Over a year ago, I wrote about the “Oprahfication” of our churches. The gist of the piece was to push back against the subtle transformation of our Catholic culture and identity, from one rooted in the liturgy and sacraments to one based on good feelings and sentimentalism. We’ve all experienced it. Is this a homily or a Stuart Smalley group therapy session? The renovations of so many churches to reflect a soft-sofa, warm fuzzies view of the spiritual life (often to the detriment of the sacraments and doctrine) show how serious and widespread this problem is. The traditional, vertical orientation of churches and worship, directed first to God, was swapped out for a horizontal take, focusing instead on the “I” and the “faith community”. But where is the true community, the communio, without Christ, the fons et origo of our unity?

So with that in mind, I recently came across this article from The Daily Beast by Asawin Suebsaeng. You’ve heard of Oprah? Well, now we also have “Poprah”! Pope Francis meets Oprah. I kid you not. Recently, Pope Francis gave some insightful tips on living a happy life, and, before you could say “Yes we can!” the “logical” connection to Oprah was made. It was only a matter of time before it happened. From Suebsaeng’s article:

Pope Francis—who routinely surprises believers and nonbelievers alike by doing things such as espousing revolutionary environmentalism and denouncing unbridled capitalism as “tyranny”—has just released his top 10 tips for achieving personal happiness. The holy listicle serves as further proof that the 2013 papal conclave elected Oprah as the new pope. “Poprah,” if you will.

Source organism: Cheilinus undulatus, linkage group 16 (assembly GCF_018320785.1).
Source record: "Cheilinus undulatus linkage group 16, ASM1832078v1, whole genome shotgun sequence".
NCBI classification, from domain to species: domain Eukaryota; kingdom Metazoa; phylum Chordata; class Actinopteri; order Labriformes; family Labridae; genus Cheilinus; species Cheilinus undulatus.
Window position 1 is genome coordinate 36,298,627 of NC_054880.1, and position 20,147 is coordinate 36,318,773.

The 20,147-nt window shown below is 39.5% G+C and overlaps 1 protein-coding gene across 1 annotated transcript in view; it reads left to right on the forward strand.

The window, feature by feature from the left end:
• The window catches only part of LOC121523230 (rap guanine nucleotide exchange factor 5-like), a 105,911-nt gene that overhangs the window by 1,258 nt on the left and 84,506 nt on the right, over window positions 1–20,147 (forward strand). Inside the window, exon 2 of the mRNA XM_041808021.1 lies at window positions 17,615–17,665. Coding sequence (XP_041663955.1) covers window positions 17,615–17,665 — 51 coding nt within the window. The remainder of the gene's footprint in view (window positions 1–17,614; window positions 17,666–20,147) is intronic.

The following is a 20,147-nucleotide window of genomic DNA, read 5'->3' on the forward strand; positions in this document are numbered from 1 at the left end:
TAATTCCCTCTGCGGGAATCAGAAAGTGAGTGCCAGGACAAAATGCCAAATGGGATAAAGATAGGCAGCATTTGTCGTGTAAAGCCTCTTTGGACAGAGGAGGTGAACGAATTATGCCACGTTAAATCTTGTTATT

(For now, ignore the egregious, sweeping generalizations and inaccuracies in that excerpt.) We’ve written for some time about the media’s love fest with Pope Francis. It’s clearly by design, in order to co-opt the Holy Father and attempt to rewrite the narrative about the Church’s teaching with Pope and Change, yada, yada, yada. Cardinal Raymond L. Burke touched on this agenda in an excellent editorial on Pope Francis:

Surely, persons whose hearts are hardened against the truth will read something very different into the approach of Pope Francis, claiming that, in fact, he intends to abandon certain teachings of the Church which our totally secularized culture rejects. Their false praise of the Holy Father’s approach mocks the fact that he is the Successor of Saint Peter, totally grounded in the Beatitudes, and that, therefore, with humble trust in God alone, he rejects the acceptance and praise of the world.

So how are faithful Catholics going to defend the Holy Father against this agenda? To compare the successor to Saint Peter to Oprah might make for a good soundbite, and it will probably be somewhat effective, but it is ridiculous. We shouldn’t relent in defending the real Pope Francis to the world and, in the process, dismantle the pop culture liberal caricature the media, and scribblers over at The Daily Beast, are carefully crafting of him.